CSU’s campuses grew during this time. Professor Goulter implemented the new greenfield campus in Albury-Wodonga which was officially opened in 2009. There was a major refurbishment of teaching and learning facilities, and expansion of student residential accommodation, in Bathurst. New theology teaching and research facilities were constructed in Canberra. A new clinical teaching facility was built in Dubbo. The new Orange Campus was integrated into CSU and expanded. There was a major expansion of science and student residential infrastructure in Wagga Wagga. A highly successful offshore campus was established in Ontario, Canada.
 
Some special achievements which will help sustain regional and rural Australia include the new $60 million Veterinary Science program in Wagga Wagga, which graduated its first students in 2010. Every single graduate of the program was employed in rural practice within a day of completing their course.
 
Professor Goulter led the successful campaign to establish CSU’s dental and oral health program based in Orange and Wagga Wagga with dental clinics in five locations serving rural NSW and Victoria.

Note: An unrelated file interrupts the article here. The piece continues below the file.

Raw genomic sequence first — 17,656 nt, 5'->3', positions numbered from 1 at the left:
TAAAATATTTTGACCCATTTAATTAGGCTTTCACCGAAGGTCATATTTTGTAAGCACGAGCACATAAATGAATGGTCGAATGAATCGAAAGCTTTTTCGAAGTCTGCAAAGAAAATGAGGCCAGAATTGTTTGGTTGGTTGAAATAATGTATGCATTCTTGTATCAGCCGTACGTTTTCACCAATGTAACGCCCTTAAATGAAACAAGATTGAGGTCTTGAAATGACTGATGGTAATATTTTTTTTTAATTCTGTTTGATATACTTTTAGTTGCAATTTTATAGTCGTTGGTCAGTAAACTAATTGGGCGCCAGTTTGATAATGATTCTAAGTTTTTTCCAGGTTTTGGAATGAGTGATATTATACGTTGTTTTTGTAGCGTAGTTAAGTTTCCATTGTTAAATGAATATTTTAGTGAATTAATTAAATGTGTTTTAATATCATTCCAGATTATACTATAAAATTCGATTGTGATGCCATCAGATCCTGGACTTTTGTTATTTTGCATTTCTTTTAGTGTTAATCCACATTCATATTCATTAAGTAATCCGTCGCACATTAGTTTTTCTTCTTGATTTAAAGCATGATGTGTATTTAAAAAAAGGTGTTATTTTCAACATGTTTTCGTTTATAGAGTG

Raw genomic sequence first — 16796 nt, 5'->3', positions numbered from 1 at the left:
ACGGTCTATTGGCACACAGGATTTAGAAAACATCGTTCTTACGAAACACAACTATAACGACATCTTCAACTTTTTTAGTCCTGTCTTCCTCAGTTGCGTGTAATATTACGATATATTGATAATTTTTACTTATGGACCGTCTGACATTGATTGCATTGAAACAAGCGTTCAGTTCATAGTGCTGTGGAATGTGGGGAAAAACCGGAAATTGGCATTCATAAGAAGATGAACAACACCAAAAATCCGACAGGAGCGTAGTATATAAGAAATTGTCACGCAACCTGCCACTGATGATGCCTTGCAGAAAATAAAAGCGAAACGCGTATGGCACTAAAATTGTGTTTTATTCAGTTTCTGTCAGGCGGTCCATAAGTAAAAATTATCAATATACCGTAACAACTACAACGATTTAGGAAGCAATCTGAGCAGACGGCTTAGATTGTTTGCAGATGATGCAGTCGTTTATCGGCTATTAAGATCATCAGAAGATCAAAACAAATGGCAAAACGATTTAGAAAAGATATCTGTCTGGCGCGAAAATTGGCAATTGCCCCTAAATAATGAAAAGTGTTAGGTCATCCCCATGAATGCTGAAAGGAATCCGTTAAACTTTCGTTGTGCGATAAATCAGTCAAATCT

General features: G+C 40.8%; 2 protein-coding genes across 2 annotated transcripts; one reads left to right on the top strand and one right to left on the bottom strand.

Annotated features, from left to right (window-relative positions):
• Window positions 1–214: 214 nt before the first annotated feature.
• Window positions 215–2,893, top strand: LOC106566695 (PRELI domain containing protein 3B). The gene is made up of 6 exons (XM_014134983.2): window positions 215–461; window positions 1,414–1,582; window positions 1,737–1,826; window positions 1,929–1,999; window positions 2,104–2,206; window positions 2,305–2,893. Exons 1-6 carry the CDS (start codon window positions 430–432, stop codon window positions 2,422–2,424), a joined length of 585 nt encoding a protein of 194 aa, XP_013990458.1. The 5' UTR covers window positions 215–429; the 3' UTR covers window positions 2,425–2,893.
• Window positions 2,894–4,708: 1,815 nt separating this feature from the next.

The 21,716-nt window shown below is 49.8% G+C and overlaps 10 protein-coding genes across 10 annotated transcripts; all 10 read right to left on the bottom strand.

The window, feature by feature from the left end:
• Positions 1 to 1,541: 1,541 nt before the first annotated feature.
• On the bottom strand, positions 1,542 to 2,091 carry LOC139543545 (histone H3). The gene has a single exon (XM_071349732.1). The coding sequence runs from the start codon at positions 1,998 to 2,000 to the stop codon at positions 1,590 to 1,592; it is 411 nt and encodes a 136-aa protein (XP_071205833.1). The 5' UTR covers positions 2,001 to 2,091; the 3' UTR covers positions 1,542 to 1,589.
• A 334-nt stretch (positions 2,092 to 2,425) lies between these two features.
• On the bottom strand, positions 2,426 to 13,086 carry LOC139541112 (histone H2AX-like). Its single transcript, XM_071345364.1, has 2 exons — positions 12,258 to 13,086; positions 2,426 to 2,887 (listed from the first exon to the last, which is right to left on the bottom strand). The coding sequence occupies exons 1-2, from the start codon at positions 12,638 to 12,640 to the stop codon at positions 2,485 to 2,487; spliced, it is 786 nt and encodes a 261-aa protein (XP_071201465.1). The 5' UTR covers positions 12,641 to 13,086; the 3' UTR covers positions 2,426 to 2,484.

Research for regional Australia grew substantially during Professor Goulter’s time with CSU. The University consolidated its research strengths in agriculture and wine science, and expanded into hydrology, food security and environment. The University established a new research centre to address critical issues in inland health, and has a growing reputation in research into early years education and veterinary science. To support research in biological and animal sciences, he commenced construction of a state-of-the-art $50 million National Life Science research laboratory complex in Wagga Wagga which opened in 2012. 
 
Charles Sturt University is now the largest University in non-metropolitan Australia and has the largest geographic reach of any University in the country.  More importantly, it has reached into the lives of more than 120 000 students to give them opportunities they might not otherwise have had.